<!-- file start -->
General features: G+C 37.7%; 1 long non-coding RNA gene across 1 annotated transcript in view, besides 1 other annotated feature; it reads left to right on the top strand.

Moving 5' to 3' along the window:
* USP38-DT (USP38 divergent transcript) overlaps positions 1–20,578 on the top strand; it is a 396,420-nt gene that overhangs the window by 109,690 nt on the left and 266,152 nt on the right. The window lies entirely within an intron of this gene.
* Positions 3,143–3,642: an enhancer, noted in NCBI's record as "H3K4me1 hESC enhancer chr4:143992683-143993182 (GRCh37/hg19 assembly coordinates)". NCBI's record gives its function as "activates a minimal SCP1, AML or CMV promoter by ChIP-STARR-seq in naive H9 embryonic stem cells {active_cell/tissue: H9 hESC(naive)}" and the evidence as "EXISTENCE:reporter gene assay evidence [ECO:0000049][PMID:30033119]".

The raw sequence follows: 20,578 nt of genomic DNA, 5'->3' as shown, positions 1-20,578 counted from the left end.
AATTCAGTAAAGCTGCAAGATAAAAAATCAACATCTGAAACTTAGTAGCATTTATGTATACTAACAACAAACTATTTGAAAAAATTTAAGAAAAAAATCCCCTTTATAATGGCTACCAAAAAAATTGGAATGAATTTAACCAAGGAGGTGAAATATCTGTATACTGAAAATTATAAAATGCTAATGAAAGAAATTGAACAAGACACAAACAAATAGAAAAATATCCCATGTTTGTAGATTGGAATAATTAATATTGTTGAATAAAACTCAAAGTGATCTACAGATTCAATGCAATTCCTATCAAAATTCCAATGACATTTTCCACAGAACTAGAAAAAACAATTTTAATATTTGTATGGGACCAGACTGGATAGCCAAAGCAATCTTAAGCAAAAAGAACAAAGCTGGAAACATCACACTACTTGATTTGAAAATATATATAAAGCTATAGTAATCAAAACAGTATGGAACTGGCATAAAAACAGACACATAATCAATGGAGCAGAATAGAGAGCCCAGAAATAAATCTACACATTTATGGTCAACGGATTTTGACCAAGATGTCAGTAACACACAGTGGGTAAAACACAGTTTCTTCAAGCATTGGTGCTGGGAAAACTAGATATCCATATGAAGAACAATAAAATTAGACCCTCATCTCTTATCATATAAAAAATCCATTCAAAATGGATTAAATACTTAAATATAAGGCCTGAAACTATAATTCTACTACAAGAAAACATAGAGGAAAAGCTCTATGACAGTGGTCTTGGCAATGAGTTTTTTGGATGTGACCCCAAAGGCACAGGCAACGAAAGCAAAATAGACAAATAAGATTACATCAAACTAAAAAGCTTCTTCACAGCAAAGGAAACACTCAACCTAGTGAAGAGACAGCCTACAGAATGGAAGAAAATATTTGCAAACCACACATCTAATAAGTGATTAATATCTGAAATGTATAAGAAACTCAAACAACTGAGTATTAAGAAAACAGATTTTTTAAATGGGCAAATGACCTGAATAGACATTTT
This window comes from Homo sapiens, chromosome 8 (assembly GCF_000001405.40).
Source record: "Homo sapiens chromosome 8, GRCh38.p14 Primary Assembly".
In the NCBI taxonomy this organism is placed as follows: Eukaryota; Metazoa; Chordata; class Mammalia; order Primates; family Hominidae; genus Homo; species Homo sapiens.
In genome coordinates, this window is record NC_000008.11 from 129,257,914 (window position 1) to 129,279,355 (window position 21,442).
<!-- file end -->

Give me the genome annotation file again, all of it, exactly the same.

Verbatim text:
General features: G+C 37.7%; 1 long non-coding RNA gene across 1 annotated transcript in view, besides 1 other annotated feature; it reads left to right on the top strand.

Moving 5' to 3' along the window:
* USP38-DT (USP38 divergent transcript) overlaps positions 1–20,578 on the top strand; it is a 396,420-nt gene that overhangs the window by 109,690 nt on the left and 266,152 nt on the right. The window lies entirely within an intron of this gene.
* Positions 3,143–3,642: an enhancer, noted in NCBI's record as "H3K4me1 hESC enhancer chr4:143992683-143993182 (GRCh37/hg19 assembly coordinates)". NCBI's record gives its function as "activates a minimal SCP1, AML or CMV promoter by ChIP-STARR-seq in naive H9 embryonic stem cells {active_cell/tissue: H9 hESC(naive)}" and the evidence as "EXISTENCE:reporter gene assay evidence [ECO:0000049][PMID:30033119]".

The raw sequence follows: 20,578 nt of genomic DNA, 5'->3' as shown, positions 1-20,578 counted from the left end.
AATTCAGTAAAGCTGCAAGATAAAAAATCAACATCTGAAACTTAGTAGCATTTATGTATACTAACAACAAACTATTTGAAAAAATTTAAGAAAAAAATCCCCTTTATAATGGCTACCAAAAAAATTGGAATGAATTTAACCAAGGAGGTGAAATATCTGTATACTGAAAATTATAAAATGCTAATGAAAGAAATTGAACAAGACACAAACAAATAGAAAAATATCCCATGTTTGTAGATTGGAATAATTAATATTGTTGAATAAAACTCAAAGTGATCTACAGATTCAATGCAATTCCTATCAAAATTCCAATGACATTTTCCACAGAACTAGAAAAAACAATTTTAATATTTGTATGGGACCAGACTGGATAGCCAAAGCAATCTTAAGCAAAAAGAACAAAGCTGGAAACATCACACTACTTGATTTGAAAATATATATAAAGCTATAGTAATCAAAACAGTATGGAACTGGCATAAAAACAGACACATAATCAATGGAGCAGAATAGAGAGCCCAGAAATAAATCTACACATTTATGGTCAACGGATTTTGACCAAGATGTCAGTAACACACAGTGGGTAAAACACAGTTTCTTCAAGCATTGGTGCTGGGAAAACTAGATATCCATATGAAGAACAATAAAATTAGACCCTCATCTCTTATCATATAAAAAATCCATTCAAAATGGATTAAATACTTAAATATAAGGCCTGAAACTATAATTCTACTACAAGAAAACATAGAGGAAAAGCTCTATGACAGTGGTCTTGGCAATGAGTTTTTTGGATGTGACCCCAAAGGCACAGGCAACGAAAGCAAAATAGACAAATAAGATTACATCAAACTAAAAAGCTTCTTCACAGCAAAGGAAACACTCAACCTAGTGAAGAGACAGCCTACAGAATGGAAGAAAATATTTGCAAACCACACATCTAATAAGTGATTAATATCTGAAATGTATAAGAAACTCAAACAACTGAGTATTAAGAAAACAGATTTTTTAAATGGGCAAATGACCTGAATAGACATTTT
This window comes from Homo sapiens, chromosome 8 (assembly GCF_000001405.40).
Source record: "Homo sapiens chromosome 8, GRCh38.p14 Primary Assembly".
In the NCBI taxonomy this organism is placed as follows: Eukaryota; Metazoa; Chordata; class Mammalia; order Primates; family Hominidae; genus Homo; species Homo sapiens.
In genome coordinates, this window is record NC_000008.11 from 129,257,914 (window position 1) to 129,279,355 (window position 21,442).